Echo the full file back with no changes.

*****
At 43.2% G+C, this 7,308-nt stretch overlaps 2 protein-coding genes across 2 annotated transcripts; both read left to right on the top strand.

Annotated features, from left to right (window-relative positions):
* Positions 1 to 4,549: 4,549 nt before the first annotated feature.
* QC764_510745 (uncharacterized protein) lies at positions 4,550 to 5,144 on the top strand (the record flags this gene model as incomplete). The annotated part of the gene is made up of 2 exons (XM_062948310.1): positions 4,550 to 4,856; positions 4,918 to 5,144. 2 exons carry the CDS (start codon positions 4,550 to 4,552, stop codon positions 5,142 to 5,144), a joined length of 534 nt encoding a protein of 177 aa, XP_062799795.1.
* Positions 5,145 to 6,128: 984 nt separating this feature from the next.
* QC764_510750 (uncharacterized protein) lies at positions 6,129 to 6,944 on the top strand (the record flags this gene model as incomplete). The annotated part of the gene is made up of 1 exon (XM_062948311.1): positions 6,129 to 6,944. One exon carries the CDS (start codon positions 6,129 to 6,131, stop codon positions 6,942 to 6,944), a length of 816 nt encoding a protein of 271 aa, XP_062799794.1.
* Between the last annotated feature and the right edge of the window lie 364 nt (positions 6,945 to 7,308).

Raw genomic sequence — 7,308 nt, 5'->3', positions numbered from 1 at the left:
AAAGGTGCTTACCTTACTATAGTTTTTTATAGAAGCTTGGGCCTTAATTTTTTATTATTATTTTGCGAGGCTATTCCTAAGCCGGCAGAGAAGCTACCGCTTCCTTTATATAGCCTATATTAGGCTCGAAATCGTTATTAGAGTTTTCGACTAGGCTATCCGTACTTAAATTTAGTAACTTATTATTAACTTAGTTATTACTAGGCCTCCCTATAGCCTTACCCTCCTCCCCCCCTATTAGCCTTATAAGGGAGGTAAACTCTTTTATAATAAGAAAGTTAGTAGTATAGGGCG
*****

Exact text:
At 43.2% G+C, this 7,308-nt stretch overlaps 2 protein-coding genes across 2 annotated transcripts; both read left to right on the top strand.

Annotated features, from left to right (window-relative positions):
* Positions 1 to 4,549: 4,549 nt before the first annotated feature.
* QC764_510745 (uncharacterized protein) lies at positions 4,550 to 5,144 on the top strand (the record flags this gene model as incomplete). The annotated part of the gene is made up of 2 exons (XM_062948310.1): positions 4,550 to 4,856; positions 4,918 to 5,144. 2 exons carry the CDS (start codon positions 4,550 to 4,552, stop codon positions 5,142 to 5,144), a joined length of 534 nt encoding a protein of 177 aa, XP_062799795.1.
* Positions 5,145 to 6,128: 984 nt separating this feature from the next.
* QC764_510750 (uncharacterized protein) lies at positions 6,129 to 6,944 on the top strand (the record flags this gene model as incomplete). The annotated part of the gene is made up of 1 exon (XM_062948311.1): positions 6,129 to 6,944. One exon carries the CDS (start codon positions 6,129 to 6,131, stop codon positions 6,942 to 6,944), a length of 816 nt encoding a protein of 271 aa, XP_062799794.1.
* Between the last annotated feature and the right edge of the window lie 364 nt (positions 6,945 to 7,308).

Raw genomic sequence — 7,308 nt, 5'->3', positions numbered from 1 at the left:
AAAGGTGCTTACCTTACTATAGTTTTTTATAGAAGCTTGGGCCTTAATTTTTTATTATTATTTTGCGAGGCTATTCCTAAGCCGGCAGAGAAGCTACCGCTTCCTTTATATAGCCTATATTAGGCTCGAAATCGTTATTAGAGTTTTCGACTAGGCTATCCGTACTTAAATTTAGTAACTTATTATTAACTTAGTTATTACTAGGCCTCCCTATAGCCTTACCCTCCTCCCCCCCTATTAGCCTTATAAGGGAGGTAAACTCTTTTATAATAAGAAAGTTAGTAGTATAGGGCG